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and technology


Monday, March 17, 2008


The other day, when I was wanting to code some financial formulae in F#, I got side-tracked and derived something that's not intuitive to me:

Can that really be? I didn't see an obvious mention of this in the Logarithms article on Wikipedia, nor in the pre-calc book we have at home. So maybe I screwed up the math? I tried some test cases with F#, by defining a function that, given a b and an x, evaluates both sides of that last equation, resulting in a tuple of two floats:

> let logcheck b x = (Math.Log(x, b), (1.0 / Math.Log(b, x)));;
val logcheck : float -> float -> float * float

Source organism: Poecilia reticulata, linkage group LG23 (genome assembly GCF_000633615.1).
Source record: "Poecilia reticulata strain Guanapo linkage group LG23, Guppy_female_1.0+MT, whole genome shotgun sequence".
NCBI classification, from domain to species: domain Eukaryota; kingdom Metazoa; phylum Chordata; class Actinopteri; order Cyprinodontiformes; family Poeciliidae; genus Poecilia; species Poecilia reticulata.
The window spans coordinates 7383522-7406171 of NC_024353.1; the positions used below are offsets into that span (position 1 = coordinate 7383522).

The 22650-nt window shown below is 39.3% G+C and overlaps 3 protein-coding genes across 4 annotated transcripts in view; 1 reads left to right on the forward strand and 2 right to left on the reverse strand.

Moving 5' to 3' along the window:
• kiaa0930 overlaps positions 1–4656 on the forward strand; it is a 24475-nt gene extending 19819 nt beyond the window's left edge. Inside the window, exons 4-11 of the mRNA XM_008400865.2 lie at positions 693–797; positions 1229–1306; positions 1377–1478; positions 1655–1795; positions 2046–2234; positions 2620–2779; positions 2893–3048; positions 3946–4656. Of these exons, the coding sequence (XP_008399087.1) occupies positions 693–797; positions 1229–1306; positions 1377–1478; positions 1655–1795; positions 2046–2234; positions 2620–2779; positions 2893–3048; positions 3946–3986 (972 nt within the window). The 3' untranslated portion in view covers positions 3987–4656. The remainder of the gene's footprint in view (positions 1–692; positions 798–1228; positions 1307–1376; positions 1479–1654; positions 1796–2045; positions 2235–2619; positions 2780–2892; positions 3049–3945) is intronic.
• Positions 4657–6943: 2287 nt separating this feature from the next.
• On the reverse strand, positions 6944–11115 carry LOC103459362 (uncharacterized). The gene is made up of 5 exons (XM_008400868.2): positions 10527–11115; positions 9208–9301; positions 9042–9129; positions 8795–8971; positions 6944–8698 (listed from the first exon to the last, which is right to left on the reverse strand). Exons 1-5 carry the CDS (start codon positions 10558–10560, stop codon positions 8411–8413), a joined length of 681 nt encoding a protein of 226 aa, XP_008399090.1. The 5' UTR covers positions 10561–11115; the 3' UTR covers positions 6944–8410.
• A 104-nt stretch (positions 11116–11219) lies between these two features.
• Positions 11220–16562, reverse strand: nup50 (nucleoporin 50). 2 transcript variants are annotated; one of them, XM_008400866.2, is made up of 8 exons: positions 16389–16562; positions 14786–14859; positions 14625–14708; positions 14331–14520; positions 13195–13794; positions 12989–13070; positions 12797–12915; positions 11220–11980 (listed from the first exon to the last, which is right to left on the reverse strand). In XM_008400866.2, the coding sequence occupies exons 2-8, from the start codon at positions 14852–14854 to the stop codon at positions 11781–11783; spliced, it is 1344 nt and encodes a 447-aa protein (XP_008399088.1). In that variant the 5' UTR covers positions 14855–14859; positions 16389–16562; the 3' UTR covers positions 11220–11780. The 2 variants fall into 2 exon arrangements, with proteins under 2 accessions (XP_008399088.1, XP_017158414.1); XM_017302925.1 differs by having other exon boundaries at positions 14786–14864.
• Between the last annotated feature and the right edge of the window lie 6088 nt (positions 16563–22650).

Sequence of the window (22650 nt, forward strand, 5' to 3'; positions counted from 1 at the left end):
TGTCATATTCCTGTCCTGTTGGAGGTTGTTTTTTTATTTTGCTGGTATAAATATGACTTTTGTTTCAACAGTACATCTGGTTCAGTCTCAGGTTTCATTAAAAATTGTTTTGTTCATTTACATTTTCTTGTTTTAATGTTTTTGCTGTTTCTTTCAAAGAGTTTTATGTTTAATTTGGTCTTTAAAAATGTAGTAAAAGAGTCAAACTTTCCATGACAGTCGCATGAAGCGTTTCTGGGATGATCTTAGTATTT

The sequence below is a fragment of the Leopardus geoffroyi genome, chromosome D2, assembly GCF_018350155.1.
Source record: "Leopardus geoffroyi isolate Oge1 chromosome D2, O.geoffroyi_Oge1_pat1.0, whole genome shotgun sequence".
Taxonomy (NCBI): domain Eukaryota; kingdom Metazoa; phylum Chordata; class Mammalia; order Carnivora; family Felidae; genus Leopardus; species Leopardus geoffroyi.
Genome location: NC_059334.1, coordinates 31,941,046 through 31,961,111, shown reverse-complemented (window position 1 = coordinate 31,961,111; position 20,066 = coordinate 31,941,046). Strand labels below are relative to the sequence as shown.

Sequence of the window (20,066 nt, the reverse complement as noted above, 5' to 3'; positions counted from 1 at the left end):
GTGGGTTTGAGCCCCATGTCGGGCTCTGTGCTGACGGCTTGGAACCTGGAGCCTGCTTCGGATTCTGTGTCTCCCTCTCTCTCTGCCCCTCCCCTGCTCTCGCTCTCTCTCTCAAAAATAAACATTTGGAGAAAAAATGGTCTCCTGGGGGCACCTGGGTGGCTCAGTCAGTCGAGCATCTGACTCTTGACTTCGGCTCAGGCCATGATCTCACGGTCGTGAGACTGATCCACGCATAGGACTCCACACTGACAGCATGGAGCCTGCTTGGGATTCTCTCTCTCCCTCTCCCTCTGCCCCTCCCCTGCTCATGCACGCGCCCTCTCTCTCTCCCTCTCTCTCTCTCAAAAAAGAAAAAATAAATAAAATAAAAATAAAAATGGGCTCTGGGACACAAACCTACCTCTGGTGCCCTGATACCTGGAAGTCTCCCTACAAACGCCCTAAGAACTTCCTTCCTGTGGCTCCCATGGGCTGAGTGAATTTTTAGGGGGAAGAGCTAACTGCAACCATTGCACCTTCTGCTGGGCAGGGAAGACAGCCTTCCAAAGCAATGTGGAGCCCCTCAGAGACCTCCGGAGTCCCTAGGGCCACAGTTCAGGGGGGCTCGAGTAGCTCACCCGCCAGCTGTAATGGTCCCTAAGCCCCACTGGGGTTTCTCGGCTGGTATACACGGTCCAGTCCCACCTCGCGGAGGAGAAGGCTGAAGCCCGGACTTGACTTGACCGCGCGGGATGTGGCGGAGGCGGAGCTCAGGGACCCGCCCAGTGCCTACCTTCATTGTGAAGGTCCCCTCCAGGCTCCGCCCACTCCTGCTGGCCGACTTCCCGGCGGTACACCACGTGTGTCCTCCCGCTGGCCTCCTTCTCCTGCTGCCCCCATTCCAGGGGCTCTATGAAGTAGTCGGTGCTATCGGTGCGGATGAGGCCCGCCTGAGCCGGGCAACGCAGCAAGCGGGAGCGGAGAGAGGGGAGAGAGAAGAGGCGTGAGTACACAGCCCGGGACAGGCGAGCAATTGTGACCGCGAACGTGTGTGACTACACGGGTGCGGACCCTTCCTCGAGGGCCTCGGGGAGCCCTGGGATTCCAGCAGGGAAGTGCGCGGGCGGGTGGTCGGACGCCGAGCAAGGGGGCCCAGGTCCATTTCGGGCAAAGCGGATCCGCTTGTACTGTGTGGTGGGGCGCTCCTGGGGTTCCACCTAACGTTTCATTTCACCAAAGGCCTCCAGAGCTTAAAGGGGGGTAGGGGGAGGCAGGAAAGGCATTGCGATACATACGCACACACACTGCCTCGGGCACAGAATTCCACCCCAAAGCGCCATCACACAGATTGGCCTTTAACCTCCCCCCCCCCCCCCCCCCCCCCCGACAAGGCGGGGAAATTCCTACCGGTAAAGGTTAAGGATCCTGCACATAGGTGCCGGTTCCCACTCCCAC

> logcheck 2.0 3.0;;
val it : float * float = (1.584962501, 1.584962501)

> logcheck 5.0 11.2;;
val it : float * float = (1.501091629, 1.501091629)

> logcheck 7.382 123.123;;
val it : float * float = (2.407742101, 2.407742101)

The equivalence seems to be checking out, so maybe I did the math right. As it turns out, this equivalence is noted in the middle of a Wikipedia page. But what the heck does it mean?

Book ordered:

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  • At 12:55 AM , Anonymous Anonymous said...

    One way to understand basic logs is: A function taking two inputs and returning the required exponent to take the first number to the second number.

    Example: Log(2, 8) = 3 since 2^y = 8 requires that y = 3.

    When viewed this way, it is obvious that Log(8, 2) = 1/3 = 1/Log(2, 8).



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